One of the defining features of the PlasmaWall XP-50DHD is the DHD, or external signal processor. The DHD is a box measuring roughly 2 feet by 1.5 feet and can receive virtually any type of signal, modding it to perfection by the time it reaches the display. However any high-end set is bound to be fickle when it comes to the usability factor and that's simply a matter of having too many features and flexibility. While the high-end picture processing results in a fabulous picture it also slows down the system quite a bit, and the remote could use a revamp as changing aspect ratios and inputs is all down via one button. Apparently this can be quite confusing for the new user. Add in the audio system and only an engineer could figure this set out. But like we said, you get what you pay for, and $9000 for a Runco is a bargain.


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April 1, 2008

Are We Nearing The End Of Plasma TV?


Has Plasma TV Reached Its Breaking Point?

As 2007 wrapped up we wondered if 2008 could be the beginning of the end of plasma TV as the last quarter of the year saw a whole load of corporate restructuring and new partnerships on the part of flat-panel manufacturers centering around the LCD market. Through the first quarter of this year, we began to see more evidence of plasma's struggles as Pioneer, the producer of the famed Kuro series, first announced it was killing off its 42-inch plasma model production, followed by an industry-shocking revelation that the company would be exiting the plasma business altogether. This started a short-lived panic as consumers thought that the Kuro series, the best plasma TV's on the market, would be dead. Pioneer revealed soon after that the Kuro series would live on, but with the exception of some internal hardware would be produced elsewhere.

We knew once Pioneer decided to bail on plasma production, our predictions had a fairly strong base to stand on. Now, industry sources have stated that a failure on the part of manufacturers to reach their PDP shipment goals this year could result in plasma going bye-bye for good. They've stated that behind closed doors, plasma suppliers are unsure whether industry expansion should continue, but the leading suppliers such as Samsung and LG agree that falling of short of shipment goals in 2008 will halt expansion in the plasma industry altogether. Once expansion halts, manufacturers will have to accept that they've reached the beginning of a period that will see the plasma TV phased out for good.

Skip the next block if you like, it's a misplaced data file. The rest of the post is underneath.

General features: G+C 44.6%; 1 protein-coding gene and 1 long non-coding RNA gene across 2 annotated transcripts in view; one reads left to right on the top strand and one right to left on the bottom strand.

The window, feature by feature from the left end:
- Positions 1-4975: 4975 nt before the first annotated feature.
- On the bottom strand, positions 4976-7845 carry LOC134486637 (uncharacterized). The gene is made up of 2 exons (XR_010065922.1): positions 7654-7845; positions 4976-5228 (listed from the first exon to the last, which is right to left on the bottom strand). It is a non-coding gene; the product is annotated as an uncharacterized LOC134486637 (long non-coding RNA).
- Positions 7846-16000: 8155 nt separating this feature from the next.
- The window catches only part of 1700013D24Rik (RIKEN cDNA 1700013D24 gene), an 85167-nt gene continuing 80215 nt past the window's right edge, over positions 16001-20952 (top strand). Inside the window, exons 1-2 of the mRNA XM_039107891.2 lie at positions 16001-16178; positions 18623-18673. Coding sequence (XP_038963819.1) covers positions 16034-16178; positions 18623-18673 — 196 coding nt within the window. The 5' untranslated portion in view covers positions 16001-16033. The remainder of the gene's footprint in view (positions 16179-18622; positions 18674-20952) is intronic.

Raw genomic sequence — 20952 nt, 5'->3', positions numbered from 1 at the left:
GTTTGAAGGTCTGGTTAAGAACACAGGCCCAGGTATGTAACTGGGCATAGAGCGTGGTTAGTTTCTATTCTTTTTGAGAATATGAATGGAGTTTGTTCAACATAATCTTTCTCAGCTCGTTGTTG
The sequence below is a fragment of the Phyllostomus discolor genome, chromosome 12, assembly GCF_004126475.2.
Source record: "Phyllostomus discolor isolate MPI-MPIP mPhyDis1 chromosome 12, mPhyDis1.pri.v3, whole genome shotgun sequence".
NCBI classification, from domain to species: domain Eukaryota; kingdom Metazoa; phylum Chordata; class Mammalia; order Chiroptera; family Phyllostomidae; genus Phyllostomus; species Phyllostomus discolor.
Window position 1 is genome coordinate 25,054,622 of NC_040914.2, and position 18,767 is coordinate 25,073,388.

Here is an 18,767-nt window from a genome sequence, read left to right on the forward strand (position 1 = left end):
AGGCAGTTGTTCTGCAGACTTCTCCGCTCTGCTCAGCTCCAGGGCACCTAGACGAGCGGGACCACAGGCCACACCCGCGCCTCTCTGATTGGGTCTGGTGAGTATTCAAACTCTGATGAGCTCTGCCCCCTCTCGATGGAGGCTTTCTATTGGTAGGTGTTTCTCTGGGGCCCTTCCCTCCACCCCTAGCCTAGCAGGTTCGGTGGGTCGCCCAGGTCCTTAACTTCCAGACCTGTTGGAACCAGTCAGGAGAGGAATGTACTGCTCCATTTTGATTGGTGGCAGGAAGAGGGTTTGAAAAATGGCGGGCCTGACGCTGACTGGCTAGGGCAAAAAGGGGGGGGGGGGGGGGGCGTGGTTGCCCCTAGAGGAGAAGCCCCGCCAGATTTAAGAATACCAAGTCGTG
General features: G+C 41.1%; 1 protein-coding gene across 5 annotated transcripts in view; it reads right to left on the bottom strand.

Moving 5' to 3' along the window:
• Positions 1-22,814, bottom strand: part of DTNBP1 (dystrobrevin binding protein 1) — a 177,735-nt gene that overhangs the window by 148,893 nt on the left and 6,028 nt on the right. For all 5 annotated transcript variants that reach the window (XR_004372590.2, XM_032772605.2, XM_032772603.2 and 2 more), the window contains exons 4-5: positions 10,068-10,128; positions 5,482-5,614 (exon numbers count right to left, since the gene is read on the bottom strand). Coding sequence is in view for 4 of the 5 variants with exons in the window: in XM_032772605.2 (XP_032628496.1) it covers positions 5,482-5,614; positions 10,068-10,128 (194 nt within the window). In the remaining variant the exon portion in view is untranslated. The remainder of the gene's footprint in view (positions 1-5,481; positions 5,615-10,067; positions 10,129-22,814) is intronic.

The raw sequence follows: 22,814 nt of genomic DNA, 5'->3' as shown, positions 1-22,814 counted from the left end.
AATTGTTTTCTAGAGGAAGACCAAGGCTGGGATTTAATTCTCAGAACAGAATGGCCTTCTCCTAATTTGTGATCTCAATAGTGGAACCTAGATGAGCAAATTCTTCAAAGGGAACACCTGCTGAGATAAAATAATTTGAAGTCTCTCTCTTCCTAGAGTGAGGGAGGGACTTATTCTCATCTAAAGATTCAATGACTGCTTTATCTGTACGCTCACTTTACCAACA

What do you think the future holds? Will LCD emerge as the king of HDTV flat-panel formats?

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March 27, 2008

Matsushita Talks Plasma Biz

th-50pz85u.jpgMatsushita, maker of Panasonic flat panel HDTV's, discussed its plasma business and what the next-generation of TV sets, the Fifth Wave, promises at a pre-seminar for the 2008 Flat Panel Display International conference. Susumu Tsujihara, a Matsushita manager, said that Panasonic will continue to focus on the plasma business and described three key characteristics of next-generation HDTV's:

  • active TV's will fuse television, print, movie, PC and digital signage cultures
  • TV's with more compression capabilities and professional digital technologies
  • displays that drive compression technologies used for formats such as Blu-ray

He also said that despite the recent focus on plasma thickness (or thinness), weight is just as important and Panasonic plasma sets will continue to get lighter.

Via Tech-On

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March 20, 2008

Panasonic's 2008 VIERA Plasma Lineup Brings 16 New Models To North America

308pv42PX80.jpgPanasonic has officially unveiled its new plasma VIERA lineup for the North American market, bringing 16 new models to shelves in the coming months. VIERA, which stands for "Visual Era" and "exceptional picture, connectivity, customer service, and satisfaction" is Panasonic's latest North American plasma brand. A rundown of the new models is after the jump...